During the American Civil War, Alcott moved briefly to Washington, D.C., to work as a Union Army nurse, until a bout with typhoid cut her service short. While convalescing, she reworked her letters to her family into a series called Hospital Sketches; published in 1863, it brought her favorable notice as a writer. Over the next several years she published a number of children’s collections and anonymously wrote fantastic and gothic tales. In 1867 she was offered the editorship of the children’s magazine Merry’s Museum. The following year, commissioned by the publisher Roberts Brothers, she wrote Little Women in six weeks. With the publication of Little Women, Alcott gained immense fame and achieved long-sought financial security for herself and her family. The sequel Little Men: Life at Plumfield with Jo’s Boys was published in 1871.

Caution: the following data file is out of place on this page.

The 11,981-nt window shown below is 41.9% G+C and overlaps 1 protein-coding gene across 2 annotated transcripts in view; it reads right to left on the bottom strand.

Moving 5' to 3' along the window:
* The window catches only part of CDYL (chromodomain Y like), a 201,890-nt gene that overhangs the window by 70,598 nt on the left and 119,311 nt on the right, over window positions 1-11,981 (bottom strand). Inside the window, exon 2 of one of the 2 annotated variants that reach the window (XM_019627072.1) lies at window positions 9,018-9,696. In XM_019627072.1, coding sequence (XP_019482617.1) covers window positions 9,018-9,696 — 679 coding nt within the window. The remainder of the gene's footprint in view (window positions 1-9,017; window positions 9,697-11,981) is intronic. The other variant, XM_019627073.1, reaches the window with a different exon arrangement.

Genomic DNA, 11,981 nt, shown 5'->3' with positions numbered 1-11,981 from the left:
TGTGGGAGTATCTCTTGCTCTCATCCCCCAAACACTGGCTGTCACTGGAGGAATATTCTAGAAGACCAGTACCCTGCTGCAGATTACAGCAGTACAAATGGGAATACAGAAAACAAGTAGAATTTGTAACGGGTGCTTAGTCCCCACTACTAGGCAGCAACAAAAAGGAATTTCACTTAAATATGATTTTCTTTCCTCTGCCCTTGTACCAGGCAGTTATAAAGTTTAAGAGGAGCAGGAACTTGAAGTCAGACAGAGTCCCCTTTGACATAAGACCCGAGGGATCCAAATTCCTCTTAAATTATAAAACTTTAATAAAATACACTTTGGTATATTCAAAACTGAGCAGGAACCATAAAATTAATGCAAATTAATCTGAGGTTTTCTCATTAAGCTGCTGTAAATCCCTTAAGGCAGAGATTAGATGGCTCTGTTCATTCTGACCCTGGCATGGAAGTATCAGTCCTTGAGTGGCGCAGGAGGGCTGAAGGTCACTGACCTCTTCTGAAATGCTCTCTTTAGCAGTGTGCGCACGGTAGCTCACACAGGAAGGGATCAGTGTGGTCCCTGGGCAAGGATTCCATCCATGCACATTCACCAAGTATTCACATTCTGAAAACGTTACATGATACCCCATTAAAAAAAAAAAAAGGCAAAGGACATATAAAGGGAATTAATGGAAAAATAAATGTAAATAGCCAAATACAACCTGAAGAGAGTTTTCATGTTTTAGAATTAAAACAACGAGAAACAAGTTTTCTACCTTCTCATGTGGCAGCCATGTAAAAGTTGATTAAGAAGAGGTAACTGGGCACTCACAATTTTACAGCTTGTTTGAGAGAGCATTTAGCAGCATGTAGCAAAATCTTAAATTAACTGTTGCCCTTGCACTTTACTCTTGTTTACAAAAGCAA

Always active in the suffrage movement, in 1879 Alcott became the first woman to vote in Concord. When her sister May died in childbirth the same year, Alcott adopted the baby, a girl named Lulu. Alcott’s health declined greatly during this period, due to the lingering effects of mercury in the treatment she had received for typhoid fever during the Civil War. Too weak to write extensively, Alcott would publish and republish her children’s story collections until her death. The feminist-leaning Jo’s Boys was also published during this period, in 1886. Louisa May Alcott died March 6, 1888, two days after the death of her father. She is buried with her parents.


1832 Louisa May Alcott is born in Germantown, Pennsylvania, on November 29, her father’s birthday; she is the second of four children of Abigail “Abba” Alcott and Amos Bronson, a teacher and educational reformer. Also born this year are Horatio Alger and Lewis Carroll; Johann Wolfgang von Goethe, who will become one of Alcott’s favorite authors, dies.